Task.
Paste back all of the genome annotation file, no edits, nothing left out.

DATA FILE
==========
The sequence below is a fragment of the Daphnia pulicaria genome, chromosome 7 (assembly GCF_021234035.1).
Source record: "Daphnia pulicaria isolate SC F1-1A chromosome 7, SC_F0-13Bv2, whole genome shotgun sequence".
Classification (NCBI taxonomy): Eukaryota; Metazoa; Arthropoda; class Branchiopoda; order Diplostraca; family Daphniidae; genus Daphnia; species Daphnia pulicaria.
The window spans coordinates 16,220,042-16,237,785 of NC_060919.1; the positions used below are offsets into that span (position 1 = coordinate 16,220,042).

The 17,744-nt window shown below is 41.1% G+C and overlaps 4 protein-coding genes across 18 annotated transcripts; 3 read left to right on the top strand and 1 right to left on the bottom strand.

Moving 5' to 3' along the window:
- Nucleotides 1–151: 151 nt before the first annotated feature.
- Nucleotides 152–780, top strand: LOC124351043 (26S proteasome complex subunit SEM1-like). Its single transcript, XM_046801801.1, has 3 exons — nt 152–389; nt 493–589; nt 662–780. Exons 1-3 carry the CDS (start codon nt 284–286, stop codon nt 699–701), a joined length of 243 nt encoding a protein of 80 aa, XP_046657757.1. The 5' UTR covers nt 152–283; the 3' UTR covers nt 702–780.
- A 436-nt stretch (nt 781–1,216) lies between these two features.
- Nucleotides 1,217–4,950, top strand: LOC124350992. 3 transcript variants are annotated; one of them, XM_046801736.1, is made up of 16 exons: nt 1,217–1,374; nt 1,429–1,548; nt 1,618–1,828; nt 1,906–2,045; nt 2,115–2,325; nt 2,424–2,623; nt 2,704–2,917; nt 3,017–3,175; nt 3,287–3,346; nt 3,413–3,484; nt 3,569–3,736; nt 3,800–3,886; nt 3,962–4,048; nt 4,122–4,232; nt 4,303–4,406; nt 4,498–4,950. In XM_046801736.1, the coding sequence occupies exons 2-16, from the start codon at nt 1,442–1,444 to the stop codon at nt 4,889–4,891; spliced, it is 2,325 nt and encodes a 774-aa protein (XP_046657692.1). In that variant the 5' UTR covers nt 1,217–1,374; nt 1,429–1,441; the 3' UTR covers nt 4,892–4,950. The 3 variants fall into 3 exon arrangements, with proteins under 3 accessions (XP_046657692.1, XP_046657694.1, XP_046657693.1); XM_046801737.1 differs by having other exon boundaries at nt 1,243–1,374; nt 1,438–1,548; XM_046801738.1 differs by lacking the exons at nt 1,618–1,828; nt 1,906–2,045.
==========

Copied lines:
The sequence below is a fragment of the Daphnia pulicaria genome, chromosome 7 (assembly GCF_021234035.1).
Source record: "Daphnia pulicaria isolate SC F1-1A chromosome 7, SC_F0-13Bv2, whole genome shotgun sequence".
Classification (NCBI taxonomy): Eukaryota; Metazoa; Arthropoda; class Branchiopoda; order Diplostraca; family Daphniidae; genus Daphnia; species Daphnia pulicaria.
The window spans coordinates 16,220,042-16,237,785 of NC_060919.1; the positions used below are offsets into that span (position 1 = coordinate 16,220,042).

The 17,744-nt window shown below is 41.1% G+C and overlaps 4 protein-coding genes across 18 annotated transcripts; 3 read left to right on the top strand and 1 right to left on the bottom strand.

Moving 5' to 3' along the window:
- Nucleotides 1–151: 151 nt before the first annotated feature.
- Nucleotides 152–780, top strand: LOC124351043 (26S proteasome complex subunit SEM1-like). Its single transcript, XM_046801801.1, has 3 exons — nt 152–389; nt 493–589; nt 662–780. Exons 1-3 carry the CDS (start codon nt 284–286, stop codon nt 699–701), a joined length of 243 nt encoding a protein of 80 aa, XP_046657757.1. The 5' UTR covers nt 152–283; the 3' UTR covers nt 702–780.
- A 436-nt stretch (nt 781–1,216) lies between these two features.
- Nucleotides 1,217–4,950, top strand: LOC124350992. 3 transcript variants are annotated; one of them, XM_046801736.1, is made up of 16 exons: nt 1,217–1,374; nt 1,429–1,548; nt 1,618–1,828; nt 1,906–2,045; nt 2,115–2,325; nt 2,424–2,623; nt 2,704–2,917; nt 3,017–3,175; nt 3,287–3,346; nt 3,413–3,484; nt 3,569–3,736; nt 3,800–3,886; nt 3,962–4,048; nt 4,122–4,232; nt 4,303–4,406; nt 4,498–4,950. In XM_046801736.1, the coding sequence occupies exons 2-16, from the start codon at nt 1,442–1,444 to the stop codon at nt 4,889–4,891; spliced, it is 2,325 nt and encodes a 774-aa protein (XP_046657692.1). In that variant the 5' UTR covers nt 1,217–1,374; nt 1,429–1,441; the 3' UTR covers nt 4,892–4,950. The 3 variants fall into 3 exon arrangements, with proteins under 3 accessions (XP_046657692.1, XP_046657694.1, XP_046657693.1); XM_046801737.1 differs by having other exon boundaries at nt 1,243–1,374; nt 1,438–1,548; XM_046801738.1 differs by lacking the exons at nt 1,618–1,828; nt 1,906–2,045.